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Publication numberUS4814848 A
Publication typeGrant
Application numberUS 07/058,825
Publication dateMar 21, 1989
Filing dateJun 5, 1987
Priority dateJun 12, 1986
Fee statusPaid
Publication number058825, 07058825, US 4814848 A, US 4814848A, US-A-4814848, US4814848 A, US4814848A
InventorsHajime Akimoto, Harushisa Ando, Toshifumi Ozaki, Hideyuki Ono, Shinya Ohba, Masaaki Nakai, Norio Koike
Original AssigneeHitachi, Ltd.
Export CitationBiBTeX, EndNote, RefMan
External Links: USPTO, USPTO Assignment, Espacenet
Solid-state imaging device
US 4814848 A
Abstract
A solid-state imaging device having a plurality of semiconductor layers of a first conductivity type for photo-electric conversion provided on the surface of a first semiconductor layer of a second conductivity type which is formed on a part of one surface of a semiconductor substrate of the first conductivity type, a semiconductor layer of the first conductivity type for charge transfer provided on the surface of a second semiconductor layer of the second conductivity type which is formed on a part of the surface of the substrate, and a signal output means. The first semiconductor layer of the second conductivity type and the second semiconductor layer of the second conductivity type are formed in different steps so that the first semiconductor layer is disposed deeper than the second semiconductor layer.
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Claims(38)
What is claimed is:
1. A solid-state imaging device comprising:
a semiconductor substrate of a first conductivity type;
a first region of a second conductivity type, complementary to said first conductivity type, which is formed in a surface region of said semiconductor substrate;
a plurality of second regions of the first conductivity type which are two-dimensionally formed in said first region, each of said regions cooperating with said first region to constitute a photo-electric conversion element;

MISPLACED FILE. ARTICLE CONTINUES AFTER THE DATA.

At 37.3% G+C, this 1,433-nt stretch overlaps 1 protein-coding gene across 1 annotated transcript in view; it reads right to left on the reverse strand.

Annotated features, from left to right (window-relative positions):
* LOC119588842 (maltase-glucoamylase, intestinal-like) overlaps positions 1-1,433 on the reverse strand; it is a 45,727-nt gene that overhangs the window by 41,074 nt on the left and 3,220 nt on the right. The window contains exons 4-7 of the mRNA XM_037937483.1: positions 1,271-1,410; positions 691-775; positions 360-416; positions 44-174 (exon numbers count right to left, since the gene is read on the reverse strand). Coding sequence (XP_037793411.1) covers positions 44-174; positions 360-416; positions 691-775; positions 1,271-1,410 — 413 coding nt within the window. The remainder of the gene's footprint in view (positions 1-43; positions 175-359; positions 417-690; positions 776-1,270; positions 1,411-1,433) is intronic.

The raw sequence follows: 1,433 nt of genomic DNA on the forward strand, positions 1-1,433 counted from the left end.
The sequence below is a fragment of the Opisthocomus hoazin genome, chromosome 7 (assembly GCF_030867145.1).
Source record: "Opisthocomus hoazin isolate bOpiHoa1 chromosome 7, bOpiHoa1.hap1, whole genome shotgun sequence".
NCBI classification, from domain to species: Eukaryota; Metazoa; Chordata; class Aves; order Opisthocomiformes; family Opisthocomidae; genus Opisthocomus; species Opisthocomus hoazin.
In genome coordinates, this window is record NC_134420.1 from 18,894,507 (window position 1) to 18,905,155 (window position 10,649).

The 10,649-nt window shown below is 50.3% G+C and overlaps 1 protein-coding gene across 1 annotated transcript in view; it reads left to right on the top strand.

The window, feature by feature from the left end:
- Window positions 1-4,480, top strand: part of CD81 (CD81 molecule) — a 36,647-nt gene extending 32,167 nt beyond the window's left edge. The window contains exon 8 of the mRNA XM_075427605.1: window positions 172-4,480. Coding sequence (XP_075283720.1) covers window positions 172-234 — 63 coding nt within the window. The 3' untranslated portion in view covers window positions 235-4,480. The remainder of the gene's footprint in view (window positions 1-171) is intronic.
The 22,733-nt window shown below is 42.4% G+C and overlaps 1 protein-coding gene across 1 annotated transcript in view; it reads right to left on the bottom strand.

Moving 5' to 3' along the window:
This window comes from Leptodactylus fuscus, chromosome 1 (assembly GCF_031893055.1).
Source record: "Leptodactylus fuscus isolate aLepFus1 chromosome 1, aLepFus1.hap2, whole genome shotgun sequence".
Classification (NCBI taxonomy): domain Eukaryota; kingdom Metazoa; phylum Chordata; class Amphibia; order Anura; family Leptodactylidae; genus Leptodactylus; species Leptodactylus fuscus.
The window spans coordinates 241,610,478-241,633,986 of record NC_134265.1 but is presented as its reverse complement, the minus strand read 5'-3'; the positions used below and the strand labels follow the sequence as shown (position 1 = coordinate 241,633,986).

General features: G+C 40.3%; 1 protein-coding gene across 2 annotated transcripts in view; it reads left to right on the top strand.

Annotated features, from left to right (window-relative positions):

a plurality of third regions of the first conductivity type which are formed in said first region so as to correspond to at least one of said second regions, said first region having a depth into said surface region of said semiconductor substrate which underlies both said plurality of second and third regions;
a plurality of selector gates separated from the surface of said semiconductor substrate by an insulator, and each being disposed over said surface between respective ones of said second and third regions, said selector gates transferring to said third regions charges stored in said photo-electric conversion elements in accordance with light incident thereon;
means for reading out charges transferred to said third regions; and
the depth of a portion of said first region adjacent to said semiconductor substrate underlying said second regions being greater than the depth of a portion of said first region adjacent to said semiconductor substrate underlying said third regions.
2. A solid-state imaging device according to claim 1, wherein the depth of said second regions is greater than said depth of said portion of said first region under said third regions.
3. A solid-state imaging device according to claim 1, wherein the impurity concentration in a portion of said first region which is in contact with each of said second regions is lower than the impurity concentration in a portion of said first region which is in contact with each of said third regions.
4. A solid-state imaging device according to claim 1, further comprising a plurality of fourth regions of the second conductivity type which are respectively disposed below and in contact with a portion of said first region which opposes the lower surface of each of said second regions.
5. A solid-state imaging device according to claim 1, wherein said read means comprises:
a plurality of first CCD registers each having a channel region defined by each of said third regions formed in correspondence with said second regions, respectively, said first CCD registers transferring said charges;
a second CCD register provided at one end of said plurality of first CCD registers to receive in parallel said charges transferred through said first CCD registers; and
an output amplifier having an input coupled to one end of said second CCD register.
6. A solid-state imaging device according to claim 1, wherein said read means comprises: